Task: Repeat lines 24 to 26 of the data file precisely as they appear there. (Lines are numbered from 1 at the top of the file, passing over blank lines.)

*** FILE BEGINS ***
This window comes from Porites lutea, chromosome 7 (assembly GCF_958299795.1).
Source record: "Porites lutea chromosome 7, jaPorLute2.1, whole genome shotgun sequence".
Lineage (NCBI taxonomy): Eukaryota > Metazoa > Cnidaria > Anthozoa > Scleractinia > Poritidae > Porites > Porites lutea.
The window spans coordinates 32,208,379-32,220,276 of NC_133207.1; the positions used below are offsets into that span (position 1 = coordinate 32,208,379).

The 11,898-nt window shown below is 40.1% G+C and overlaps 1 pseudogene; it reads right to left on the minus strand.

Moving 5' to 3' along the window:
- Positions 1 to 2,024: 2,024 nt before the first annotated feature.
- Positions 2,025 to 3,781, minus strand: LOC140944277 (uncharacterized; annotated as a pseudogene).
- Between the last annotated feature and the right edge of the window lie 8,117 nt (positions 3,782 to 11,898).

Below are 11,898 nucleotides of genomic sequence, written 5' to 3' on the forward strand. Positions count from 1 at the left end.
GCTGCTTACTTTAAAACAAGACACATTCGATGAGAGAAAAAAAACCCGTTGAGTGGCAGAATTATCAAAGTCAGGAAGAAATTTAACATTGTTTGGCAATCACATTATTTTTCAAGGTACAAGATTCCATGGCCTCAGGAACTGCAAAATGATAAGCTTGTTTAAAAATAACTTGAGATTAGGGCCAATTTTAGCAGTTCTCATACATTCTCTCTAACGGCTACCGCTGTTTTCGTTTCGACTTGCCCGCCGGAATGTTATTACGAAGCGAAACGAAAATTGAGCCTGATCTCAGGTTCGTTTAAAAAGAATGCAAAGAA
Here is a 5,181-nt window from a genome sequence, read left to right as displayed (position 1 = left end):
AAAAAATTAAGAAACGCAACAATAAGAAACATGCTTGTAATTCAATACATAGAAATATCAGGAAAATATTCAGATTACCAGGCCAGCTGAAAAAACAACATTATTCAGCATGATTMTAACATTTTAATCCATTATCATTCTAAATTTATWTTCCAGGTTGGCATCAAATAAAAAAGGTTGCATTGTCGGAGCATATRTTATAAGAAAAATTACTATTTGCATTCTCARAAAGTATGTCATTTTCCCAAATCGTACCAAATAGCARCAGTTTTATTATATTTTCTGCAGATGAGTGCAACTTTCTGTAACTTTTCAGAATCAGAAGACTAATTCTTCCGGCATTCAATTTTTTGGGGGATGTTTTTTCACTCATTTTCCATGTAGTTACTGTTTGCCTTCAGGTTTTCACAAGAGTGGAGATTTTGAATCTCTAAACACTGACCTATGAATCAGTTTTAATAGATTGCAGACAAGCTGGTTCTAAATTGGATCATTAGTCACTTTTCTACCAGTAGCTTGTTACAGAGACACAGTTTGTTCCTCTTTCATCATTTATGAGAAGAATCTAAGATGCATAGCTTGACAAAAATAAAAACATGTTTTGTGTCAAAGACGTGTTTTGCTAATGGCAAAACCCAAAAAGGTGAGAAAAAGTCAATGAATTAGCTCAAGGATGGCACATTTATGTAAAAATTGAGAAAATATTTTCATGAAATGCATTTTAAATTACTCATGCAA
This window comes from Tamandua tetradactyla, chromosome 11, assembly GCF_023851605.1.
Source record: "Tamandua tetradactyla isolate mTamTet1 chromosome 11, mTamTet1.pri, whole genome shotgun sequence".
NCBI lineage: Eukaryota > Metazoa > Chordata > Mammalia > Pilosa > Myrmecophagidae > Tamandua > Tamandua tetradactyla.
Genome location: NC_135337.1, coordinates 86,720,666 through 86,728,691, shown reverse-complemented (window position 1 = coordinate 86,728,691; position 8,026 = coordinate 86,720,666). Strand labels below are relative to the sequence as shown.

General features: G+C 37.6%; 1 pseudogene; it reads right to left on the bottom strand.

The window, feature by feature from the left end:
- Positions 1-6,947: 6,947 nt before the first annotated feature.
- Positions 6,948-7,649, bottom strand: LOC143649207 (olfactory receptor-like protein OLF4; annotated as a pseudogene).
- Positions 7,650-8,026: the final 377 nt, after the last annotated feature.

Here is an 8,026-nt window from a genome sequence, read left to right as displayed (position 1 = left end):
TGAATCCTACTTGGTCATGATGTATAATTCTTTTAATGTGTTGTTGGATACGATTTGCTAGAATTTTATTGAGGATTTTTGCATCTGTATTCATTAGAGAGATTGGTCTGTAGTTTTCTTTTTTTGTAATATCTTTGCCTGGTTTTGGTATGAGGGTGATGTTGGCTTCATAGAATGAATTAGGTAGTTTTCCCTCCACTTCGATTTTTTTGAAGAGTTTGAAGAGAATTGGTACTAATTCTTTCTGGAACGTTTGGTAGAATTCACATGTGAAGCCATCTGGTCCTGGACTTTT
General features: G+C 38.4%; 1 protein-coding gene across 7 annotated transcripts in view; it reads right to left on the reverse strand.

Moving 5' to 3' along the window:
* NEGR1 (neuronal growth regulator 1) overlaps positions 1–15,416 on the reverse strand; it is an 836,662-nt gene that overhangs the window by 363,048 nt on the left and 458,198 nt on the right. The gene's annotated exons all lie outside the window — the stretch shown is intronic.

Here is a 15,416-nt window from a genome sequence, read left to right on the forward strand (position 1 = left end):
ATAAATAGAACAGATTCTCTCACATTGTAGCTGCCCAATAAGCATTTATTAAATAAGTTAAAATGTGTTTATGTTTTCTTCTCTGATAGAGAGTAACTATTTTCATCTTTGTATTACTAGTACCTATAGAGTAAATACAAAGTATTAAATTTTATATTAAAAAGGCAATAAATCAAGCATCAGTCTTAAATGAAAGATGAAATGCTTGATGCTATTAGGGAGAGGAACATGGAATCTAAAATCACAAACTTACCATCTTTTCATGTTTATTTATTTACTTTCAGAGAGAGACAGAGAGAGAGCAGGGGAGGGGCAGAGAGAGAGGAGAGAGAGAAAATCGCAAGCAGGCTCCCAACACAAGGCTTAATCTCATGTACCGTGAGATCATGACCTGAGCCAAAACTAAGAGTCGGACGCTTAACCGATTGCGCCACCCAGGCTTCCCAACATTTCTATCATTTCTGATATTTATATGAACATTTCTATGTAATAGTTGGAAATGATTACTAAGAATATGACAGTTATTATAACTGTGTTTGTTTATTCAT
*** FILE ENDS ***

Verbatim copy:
TGAATCCTACTTGGTCATGATGTATAATTCTTTTAATGTGTTGTTGGATACGATTTGCTAGAATTTTATTGAGGATTTTTGCATCTGTATTCATTAGAGAGATTGGTCTGTAGTTTTCTTTTTTTGTAATATCTTTGCCTGGTTTTGGTATGAGGGTGATGTTGGCTTCATAGAATGAATTAGGTAGTTTTCCCTCCACTTCGATTTTTTTGAAGAGTTTGAAGAGAATTGGTACTAATTCTTTCTGGAACGTTTGGTAGAATTCACATGTGAAGCCATCTGGTCCTGGACTTTT
General features: G+C 38.4%; 1 protein-coding gene across 7 annotated transcripts in view; it reads right to left on the reverse strand.

Moving 5' to 3' along the window: